Journal of Comparative Physiology A

, Volume 161, Issue 2, pp 295–304

Edge preference of retinal and tectal neurons in common toads (Bufo bufo) in response to worm-like moving stripes: the question of behaviorally relevant ‘position indicators’

  • H. J. Tsai
  • J. -P. Ewert

DOI: 10.1007/BF00615249

Cite this article as:
Tsai, H.J. & Ewert, J.P. J. Comp. Physiol. (1987) 161: 295. doi:10.1007/BF00615249


Previous experiments have shown that during prey-catching behavior (orienting, snapping) in response to a worm-like moving stripe common toads.Bufo bufo (L.) exhibit a contrast-and direction-dependent edge preference. To a black (b) stripe moving against a white (w) background (b/w), they respond (R*) preferably toward the leading (l) rather the trailing (t) edge (Rl*> Rt*), thus displaying ‘head preference’. If the contrastdirection is reversed (w/b), the stripe's trailing edge is preferred (Rl*< Rt*), hence showing ‘tail preference’. In the present study, neuronal activities of retinal classes R2 and R3 and tectal classes T5(2) and T7 have been extracellularly recorded in response to leading and trailing edges of a 3 ° × 30 ° stripe simulating a worm and traversing the centers of their excitatory receptive fields (ERF) horizontally at a constant angular velocity in variable movement direction (temporo-nasal or naso-temporal).

The behavioral contrast-direction dependent edge preferences are best resembled by the responses (R) of prey-selective class T5(2) neurons (Rl∶ Rt=10∶1 for b/w, 0.3∶1 for w/b) and T7 neurons (Rl∶Rt=6∶1 for b/w, 0.4∶1 for w/b); the T7 responses may be dendritic spikes. This property can be traced back to off-responses dominated retinal class R3 neurons (Rl∶Rt=6∶1 for b/w, 0.5∶1 for w/b), but not to class R2 (Rl∶Rt =1.2∶1 for b/w and 0.9∶1 for w/b). The respective edge preference phenomena are independent of the direction of movement.

When stimuli were moved against a stationary black-white structured background, the ‘head preference’ to the black stripe and the ‘tail preference’ to the white stripe were maintained in class R3, T5(2), and T7 neurons. If the stripe traversed the ERF together with the structured background in the same direction at the same velocity, the responses of tectal class T5(2) and T7 neurons were strongly inhibited, particularly in the former. Responses of retinal R2 neurons in comparable situations could be reduced by about 50%, while class R3 neurons responded to both the stimulus and the moving background structure.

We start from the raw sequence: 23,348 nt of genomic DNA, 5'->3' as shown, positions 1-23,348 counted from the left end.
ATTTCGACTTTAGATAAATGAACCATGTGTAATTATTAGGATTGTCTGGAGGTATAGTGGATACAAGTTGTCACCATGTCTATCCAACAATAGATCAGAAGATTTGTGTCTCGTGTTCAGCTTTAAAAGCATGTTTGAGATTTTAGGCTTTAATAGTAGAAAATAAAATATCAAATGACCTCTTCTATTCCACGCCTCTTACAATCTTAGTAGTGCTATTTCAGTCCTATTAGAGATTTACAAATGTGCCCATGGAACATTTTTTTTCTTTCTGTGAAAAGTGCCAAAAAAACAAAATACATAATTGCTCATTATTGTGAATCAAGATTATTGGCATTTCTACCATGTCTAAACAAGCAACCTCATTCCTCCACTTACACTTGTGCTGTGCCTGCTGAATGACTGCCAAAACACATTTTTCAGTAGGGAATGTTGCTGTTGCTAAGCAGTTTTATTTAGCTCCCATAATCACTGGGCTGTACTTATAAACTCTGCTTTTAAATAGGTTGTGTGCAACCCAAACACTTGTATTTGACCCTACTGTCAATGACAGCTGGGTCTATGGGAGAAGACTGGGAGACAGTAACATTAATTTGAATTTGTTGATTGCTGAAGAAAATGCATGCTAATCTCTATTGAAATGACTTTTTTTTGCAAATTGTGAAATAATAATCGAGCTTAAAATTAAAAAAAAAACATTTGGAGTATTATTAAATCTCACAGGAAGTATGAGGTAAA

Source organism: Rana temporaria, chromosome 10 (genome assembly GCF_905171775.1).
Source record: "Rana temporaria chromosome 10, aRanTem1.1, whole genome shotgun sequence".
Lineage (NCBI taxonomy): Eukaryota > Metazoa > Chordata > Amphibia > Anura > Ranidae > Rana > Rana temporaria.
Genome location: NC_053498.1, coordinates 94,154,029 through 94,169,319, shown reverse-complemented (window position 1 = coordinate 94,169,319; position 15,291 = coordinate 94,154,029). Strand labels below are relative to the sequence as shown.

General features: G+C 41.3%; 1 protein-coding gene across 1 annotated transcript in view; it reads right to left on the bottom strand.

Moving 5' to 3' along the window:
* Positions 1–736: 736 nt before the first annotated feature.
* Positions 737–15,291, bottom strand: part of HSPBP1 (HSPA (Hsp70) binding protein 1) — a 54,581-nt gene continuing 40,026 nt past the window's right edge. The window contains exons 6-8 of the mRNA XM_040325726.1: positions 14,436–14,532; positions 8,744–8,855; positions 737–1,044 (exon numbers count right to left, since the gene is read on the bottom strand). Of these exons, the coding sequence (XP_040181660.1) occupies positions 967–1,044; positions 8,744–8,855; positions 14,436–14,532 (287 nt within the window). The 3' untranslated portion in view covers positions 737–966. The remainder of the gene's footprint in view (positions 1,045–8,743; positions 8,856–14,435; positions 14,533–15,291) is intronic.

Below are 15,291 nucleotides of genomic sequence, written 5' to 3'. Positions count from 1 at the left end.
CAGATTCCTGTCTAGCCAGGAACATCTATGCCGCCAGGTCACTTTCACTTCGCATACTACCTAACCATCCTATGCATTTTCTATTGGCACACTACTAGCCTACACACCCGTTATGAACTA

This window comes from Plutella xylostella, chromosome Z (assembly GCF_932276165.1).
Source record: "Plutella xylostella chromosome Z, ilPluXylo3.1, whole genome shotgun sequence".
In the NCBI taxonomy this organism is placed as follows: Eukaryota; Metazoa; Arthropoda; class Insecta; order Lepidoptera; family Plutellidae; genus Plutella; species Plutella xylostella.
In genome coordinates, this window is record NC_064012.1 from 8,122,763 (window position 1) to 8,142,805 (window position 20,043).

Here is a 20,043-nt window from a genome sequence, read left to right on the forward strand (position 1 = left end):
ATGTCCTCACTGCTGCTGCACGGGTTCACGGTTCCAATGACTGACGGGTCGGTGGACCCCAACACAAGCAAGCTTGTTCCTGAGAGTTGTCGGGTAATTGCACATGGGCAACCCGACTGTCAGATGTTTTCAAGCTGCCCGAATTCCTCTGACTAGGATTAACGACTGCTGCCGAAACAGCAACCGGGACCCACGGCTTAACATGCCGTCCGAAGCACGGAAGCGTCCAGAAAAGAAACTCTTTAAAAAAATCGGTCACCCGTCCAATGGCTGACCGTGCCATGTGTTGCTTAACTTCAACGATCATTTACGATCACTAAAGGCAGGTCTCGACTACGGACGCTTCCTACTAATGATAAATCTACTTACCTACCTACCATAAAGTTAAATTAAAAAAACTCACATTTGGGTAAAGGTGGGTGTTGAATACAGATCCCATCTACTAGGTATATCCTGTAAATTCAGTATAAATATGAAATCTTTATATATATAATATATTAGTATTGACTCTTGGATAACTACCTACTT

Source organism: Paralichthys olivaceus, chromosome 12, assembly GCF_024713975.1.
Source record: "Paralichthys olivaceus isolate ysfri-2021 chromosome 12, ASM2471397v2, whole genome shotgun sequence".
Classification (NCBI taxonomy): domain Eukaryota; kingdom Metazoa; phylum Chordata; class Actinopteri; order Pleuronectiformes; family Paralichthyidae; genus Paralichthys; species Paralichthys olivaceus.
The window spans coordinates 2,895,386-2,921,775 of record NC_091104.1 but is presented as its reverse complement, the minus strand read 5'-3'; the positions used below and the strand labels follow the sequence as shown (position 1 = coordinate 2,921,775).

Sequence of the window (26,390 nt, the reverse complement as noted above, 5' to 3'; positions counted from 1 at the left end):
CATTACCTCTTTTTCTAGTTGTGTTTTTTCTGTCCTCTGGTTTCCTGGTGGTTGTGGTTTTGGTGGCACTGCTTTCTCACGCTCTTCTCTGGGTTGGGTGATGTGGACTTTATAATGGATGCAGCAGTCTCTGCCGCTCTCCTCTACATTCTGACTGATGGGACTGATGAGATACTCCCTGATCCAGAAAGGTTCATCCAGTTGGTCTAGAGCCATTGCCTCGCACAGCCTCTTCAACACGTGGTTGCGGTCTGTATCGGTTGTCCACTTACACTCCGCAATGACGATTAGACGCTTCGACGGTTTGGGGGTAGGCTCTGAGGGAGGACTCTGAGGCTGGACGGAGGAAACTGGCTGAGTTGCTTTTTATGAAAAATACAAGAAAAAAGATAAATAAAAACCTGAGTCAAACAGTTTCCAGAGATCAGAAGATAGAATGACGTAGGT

The results support the concept that the prey feature analyzing system in toads applies principles of (i) ‘parallel’ and (ii) ‘hierarchial’ information processing. These are (i) divergence of retinal R3 neuronal output contributes to stimulus edge positioning and (in combination with R2 output) area evaluation intectal neurons and to stimulus area evaluation and (in combination with R4 output) sensitivity for moving background structures inpre tectal neurons; (ii) convergence of tectal excitatory and pretectal inhibitory inputs specify the property of prey-selective tectal T5(2) neurons which are known to project to bulbar/spinal motor systems.



excitatory receptive field


inhibitory receptive field






response to a worm-like stripe moving in the direction of its longer axis


response to an antiworm-like stripe whose longer axis is oriented perpendicular to the direction of movement


response to the leading edge of a worm-like moving stripe


response to the trailing edge of a worm-like moving stripe


black stimulus against a white background


white stimulus against a black background


structured moving background


structured stationary background


minimal structure width of a structured background consisting of rectangular black and white patches in random distribution


horseradish peroxidase

Copyright information

© Springer-Verlag 1987

Authors and Affiliations

  • H. J. Tsai
    • 1
  • J. -P. Ewert
    • 1
  1. 1.Abteilung NeuroethologieFB 19 der Universität KasselKasselGermany
  2. 2.Department of Biological Sciences and BiotechnologyTsinghua UniversityBeijingPeople's Republic of China

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